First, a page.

The centenary of the charge of Beersheba created enormous interest in Israel.
I estimate some many millions of shekels were spent on preparation for the event. With grandstands, field preparations, streets adorned with banners and flags of Australia, New Zealand and Israel, not to mention the enormous cost of security with the Prime Ministers of Australia and Israel and countless VIP’s present.
While on the subject of flags, we did get some criticism from the ABC Insiders program, surprise, surprise, for carrying the Israeli flag during our ride. However we carried the Israeli flag with pride, out of respect for our host Nation and its great support for our event. In addition, it symbolised something of the special relationship between our two nations and our unique shared history. I must say though other ABC coverage was excellent.
Our journey was publicised as a “ride for peace” and our tour “in the steps of the Light Horse” took us through the length and breadth of Israel. We had a contingent of Kiwis with us and acknowledged their role in the battle for Jaffa at Ayun Kara and Tel El Saba.
Peace for Israel means security and we must stand with all our might for its right to exist
We also gave recognition to the Aboriginal Troopers of WW1 at Tzemach. Here we collaborated with JNF to host a ceremony at the Turkish Railway Station where Aboriginal Troopers had been prominent in that engagement. Around 500 attended including the Australian Ambassador and senior DVA representatives, it was a remarkably moving occasion. Ten riders made up of “white and black” Australians stood guard over the ceremony that proceeded with much emotion.
The Perth Hills and Wheatbelt band provided wonderful music, including a special song for the occasion called “The Railway at Semak”, written by band leader Peter Hind.
The chorus line runs;
‘They came from many backgrounds Great riders white and black united By a brown slouch hat.”
There were 178 in our group including 100 riders. Kelvin Crombie was our accompanying historian and gave some amazing insights to the campaign and the geopolitics surrounding it.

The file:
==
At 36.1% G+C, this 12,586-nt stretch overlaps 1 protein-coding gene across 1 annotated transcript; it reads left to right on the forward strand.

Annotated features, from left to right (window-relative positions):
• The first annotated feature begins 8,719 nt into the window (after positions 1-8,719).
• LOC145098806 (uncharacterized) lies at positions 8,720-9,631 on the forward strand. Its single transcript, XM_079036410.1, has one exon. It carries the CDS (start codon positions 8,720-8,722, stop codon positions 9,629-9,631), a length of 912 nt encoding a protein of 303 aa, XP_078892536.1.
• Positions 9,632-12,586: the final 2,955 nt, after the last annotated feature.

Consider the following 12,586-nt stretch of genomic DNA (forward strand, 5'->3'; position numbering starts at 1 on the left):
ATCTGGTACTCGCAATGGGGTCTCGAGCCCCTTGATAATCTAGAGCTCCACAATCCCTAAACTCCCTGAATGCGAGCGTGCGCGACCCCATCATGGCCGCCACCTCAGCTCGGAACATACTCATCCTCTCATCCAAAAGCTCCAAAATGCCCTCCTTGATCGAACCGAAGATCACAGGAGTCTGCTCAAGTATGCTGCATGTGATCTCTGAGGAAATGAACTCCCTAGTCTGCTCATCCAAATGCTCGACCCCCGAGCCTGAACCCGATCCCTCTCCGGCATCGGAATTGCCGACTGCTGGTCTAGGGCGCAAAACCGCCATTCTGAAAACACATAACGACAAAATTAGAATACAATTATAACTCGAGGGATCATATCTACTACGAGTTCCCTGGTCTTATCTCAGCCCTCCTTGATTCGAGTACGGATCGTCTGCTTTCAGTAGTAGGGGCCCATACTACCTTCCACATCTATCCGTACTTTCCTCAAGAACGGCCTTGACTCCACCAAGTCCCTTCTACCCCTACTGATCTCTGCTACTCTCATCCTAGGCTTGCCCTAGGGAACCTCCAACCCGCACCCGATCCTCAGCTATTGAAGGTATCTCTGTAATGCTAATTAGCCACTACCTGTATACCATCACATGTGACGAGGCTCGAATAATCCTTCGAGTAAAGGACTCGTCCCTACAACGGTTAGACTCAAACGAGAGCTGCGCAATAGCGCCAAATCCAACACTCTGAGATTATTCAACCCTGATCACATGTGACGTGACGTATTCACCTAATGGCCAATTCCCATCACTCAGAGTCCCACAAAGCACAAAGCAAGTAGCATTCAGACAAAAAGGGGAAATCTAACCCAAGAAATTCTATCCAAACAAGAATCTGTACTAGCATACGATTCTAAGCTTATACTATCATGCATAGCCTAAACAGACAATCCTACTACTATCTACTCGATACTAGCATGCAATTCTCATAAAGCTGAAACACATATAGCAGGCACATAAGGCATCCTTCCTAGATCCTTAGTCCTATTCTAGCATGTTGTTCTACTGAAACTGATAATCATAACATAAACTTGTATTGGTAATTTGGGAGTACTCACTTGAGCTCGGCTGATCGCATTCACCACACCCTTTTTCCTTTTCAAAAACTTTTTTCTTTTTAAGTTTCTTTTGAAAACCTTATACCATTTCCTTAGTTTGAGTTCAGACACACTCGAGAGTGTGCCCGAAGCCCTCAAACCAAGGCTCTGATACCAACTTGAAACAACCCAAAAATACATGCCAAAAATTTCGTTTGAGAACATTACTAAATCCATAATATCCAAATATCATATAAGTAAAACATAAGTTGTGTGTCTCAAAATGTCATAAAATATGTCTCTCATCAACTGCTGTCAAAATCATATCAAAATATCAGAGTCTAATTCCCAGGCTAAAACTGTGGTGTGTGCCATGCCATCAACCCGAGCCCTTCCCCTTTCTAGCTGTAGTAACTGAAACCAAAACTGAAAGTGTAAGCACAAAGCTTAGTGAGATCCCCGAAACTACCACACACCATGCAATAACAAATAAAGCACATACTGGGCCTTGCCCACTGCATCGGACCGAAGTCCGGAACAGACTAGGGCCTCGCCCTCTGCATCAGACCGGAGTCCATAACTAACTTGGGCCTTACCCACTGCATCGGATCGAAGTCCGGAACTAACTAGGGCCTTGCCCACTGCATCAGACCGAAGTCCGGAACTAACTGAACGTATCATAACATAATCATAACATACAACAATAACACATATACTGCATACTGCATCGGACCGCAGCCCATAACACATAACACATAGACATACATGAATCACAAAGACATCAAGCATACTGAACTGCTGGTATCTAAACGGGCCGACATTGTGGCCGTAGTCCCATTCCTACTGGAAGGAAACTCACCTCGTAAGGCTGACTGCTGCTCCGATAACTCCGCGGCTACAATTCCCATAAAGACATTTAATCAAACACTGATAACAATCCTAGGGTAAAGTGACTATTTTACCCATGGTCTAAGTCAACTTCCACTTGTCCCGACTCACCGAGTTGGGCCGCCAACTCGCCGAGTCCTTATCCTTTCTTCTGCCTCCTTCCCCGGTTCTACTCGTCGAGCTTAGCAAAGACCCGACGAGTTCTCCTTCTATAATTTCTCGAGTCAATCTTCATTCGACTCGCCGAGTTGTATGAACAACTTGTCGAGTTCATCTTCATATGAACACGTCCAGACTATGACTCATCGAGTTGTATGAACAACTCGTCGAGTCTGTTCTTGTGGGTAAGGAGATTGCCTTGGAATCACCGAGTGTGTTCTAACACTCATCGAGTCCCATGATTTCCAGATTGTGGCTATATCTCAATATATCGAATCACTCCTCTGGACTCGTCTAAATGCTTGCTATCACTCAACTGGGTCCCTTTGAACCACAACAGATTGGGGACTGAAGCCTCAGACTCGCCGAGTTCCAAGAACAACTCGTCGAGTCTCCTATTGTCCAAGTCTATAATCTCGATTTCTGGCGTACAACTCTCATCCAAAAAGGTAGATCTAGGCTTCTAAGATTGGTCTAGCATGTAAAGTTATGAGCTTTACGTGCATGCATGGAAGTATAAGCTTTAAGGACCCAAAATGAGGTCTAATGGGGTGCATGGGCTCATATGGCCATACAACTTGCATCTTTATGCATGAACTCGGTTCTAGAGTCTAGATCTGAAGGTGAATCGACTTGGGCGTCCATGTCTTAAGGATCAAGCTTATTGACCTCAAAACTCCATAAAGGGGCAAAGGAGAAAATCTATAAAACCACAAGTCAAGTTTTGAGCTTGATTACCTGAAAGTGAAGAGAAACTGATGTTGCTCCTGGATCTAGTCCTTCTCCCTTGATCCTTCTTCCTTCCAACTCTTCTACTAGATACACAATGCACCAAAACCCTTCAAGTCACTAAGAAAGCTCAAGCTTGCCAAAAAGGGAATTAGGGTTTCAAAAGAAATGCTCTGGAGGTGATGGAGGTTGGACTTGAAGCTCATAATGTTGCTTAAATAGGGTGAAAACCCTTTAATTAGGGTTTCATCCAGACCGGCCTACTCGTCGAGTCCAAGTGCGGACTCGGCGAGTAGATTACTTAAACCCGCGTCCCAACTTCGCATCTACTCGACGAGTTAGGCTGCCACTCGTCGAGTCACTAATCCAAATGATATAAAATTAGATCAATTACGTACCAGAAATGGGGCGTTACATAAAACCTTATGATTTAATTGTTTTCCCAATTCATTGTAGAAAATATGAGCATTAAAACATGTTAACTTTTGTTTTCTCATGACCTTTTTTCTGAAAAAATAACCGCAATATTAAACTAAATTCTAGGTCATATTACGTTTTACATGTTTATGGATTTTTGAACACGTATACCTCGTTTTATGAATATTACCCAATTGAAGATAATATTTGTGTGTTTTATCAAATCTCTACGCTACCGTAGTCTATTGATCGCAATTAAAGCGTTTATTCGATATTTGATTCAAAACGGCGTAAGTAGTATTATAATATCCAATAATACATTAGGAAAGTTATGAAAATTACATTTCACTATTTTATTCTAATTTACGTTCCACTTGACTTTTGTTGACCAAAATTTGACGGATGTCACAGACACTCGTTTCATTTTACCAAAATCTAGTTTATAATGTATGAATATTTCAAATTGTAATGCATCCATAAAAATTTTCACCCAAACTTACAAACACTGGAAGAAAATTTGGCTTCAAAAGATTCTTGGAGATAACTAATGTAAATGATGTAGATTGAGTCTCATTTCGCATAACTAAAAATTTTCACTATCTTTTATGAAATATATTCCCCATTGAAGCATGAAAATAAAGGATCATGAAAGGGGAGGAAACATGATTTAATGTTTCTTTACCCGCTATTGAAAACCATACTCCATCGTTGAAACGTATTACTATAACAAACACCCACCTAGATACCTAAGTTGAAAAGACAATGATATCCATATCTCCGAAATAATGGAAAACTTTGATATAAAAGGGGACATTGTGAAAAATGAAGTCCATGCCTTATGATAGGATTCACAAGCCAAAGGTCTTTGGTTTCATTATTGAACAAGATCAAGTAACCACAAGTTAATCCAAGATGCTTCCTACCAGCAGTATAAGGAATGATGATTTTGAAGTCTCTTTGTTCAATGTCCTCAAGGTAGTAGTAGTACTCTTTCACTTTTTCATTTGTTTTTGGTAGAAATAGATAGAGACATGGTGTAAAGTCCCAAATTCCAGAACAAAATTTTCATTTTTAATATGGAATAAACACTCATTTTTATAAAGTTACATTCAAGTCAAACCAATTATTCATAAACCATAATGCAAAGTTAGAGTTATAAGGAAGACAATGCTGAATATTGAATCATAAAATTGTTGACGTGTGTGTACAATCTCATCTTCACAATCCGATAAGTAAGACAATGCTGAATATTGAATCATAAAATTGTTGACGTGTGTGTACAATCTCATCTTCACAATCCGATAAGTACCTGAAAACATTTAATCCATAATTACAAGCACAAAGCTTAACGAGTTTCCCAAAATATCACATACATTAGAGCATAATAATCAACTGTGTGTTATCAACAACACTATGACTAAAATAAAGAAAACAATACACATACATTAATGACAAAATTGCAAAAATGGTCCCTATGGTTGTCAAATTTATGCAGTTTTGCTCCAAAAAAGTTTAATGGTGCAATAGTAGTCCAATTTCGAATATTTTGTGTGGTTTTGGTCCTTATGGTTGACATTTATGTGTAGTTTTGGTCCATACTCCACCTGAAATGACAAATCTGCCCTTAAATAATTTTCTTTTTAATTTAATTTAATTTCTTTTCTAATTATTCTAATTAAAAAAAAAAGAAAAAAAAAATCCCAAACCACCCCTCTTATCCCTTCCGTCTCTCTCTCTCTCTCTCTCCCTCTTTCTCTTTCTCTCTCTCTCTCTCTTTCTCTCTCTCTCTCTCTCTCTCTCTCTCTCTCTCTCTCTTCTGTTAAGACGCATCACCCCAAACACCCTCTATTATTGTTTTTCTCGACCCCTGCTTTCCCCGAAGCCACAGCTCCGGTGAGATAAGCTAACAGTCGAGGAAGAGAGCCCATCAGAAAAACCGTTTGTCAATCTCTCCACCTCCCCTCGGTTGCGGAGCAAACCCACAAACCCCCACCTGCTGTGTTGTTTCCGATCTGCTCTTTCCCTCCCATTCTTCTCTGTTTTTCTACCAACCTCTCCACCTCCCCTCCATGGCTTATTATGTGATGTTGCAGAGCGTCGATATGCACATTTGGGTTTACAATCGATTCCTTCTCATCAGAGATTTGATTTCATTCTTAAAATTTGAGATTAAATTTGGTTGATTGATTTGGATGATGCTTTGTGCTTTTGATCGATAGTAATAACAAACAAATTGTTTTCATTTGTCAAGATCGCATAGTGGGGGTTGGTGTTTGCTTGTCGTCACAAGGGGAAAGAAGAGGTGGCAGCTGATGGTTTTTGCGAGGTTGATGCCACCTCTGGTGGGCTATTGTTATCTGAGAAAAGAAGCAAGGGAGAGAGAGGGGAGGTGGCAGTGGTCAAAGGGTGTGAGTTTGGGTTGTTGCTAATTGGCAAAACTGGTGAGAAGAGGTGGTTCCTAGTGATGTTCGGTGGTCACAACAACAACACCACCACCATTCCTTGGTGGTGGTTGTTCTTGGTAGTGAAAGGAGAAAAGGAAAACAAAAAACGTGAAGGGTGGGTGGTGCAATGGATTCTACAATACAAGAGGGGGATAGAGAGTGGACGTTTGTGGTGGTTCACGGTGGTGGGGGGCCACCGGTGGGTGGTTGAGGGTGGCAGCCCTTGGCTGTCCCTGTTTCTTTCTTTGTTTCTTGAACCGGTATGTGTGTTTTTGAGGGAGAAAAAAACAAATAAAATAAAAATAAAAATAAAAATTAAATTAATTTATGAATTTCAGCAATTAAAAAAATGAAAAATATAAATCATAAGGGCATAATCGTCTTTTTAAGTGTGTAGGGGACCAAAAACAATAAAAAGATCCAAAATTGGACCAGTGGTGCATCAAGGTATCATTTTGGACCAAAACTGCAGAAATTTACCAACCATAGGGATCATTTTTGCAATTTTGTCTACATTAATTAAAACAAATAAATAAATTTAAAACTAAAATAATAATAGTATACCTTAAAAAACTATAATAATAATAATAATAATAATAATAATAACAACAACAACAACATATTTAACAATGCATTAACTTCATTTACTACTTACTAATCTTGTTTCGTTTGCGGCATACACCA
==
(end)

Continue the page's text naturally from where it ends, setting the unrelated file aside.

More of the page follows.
We worked closely with the Society for the Preservation of WW1 History in Israel. They scouted out the route through the desert for us following the same route as our boys in 1917. They arranged permits and concerts with local inhabitants and school children along the route, it was a great partnership.
After leaving the WW1 staging point at Shellal we travelled about 60 kms over three days, through the desert and wadis camping out along the route the Australians took one hundred years ago.
The service at the Beersheba CWGC cemetery both Prime Ministers gave moving addresses, Netanyahu was particularly powerful and I had the pleasure of meeting him and hearing from him how much he believed our visit had achieved.
The great highlight was the parade through the city, for a couple of kilometres tens of thousands of Israelis lined the streets waving flags and cheering, I will never forget the sight. The emotional welcome we received indicated to me Israelis were now understanding the modern history of Israel didn’t begin in 1948 but in 1917! There were many tears along that route.
The charge re-enactment later in the afternoon was delayed because of security concerns and we had to proceed at a walk. However it was in keeping with the “ride for peace” that we walked in this time instead of charging.
Kelvin addressed the crowd with his thought provoking subject ‘Beersheba more than just a military victory’. I gave the final address finishing with a quote from the great advocate of peace Dr Martin Luther King:
“Peace for Israel means security and we must stand with all our might for its right to exist, it’s territorial integrity. I see Israel as one of the great outposts of democracy in the world, a marvellous example of what can be done, how desert land can be transformed into an oasis of brotherhood.”
Rapturous applause followed the statement, truly a remarkable time.
A Jewish woman came up to me later with tears in her eyes and said “you have touched our soul.” To me that was enough, more than enough.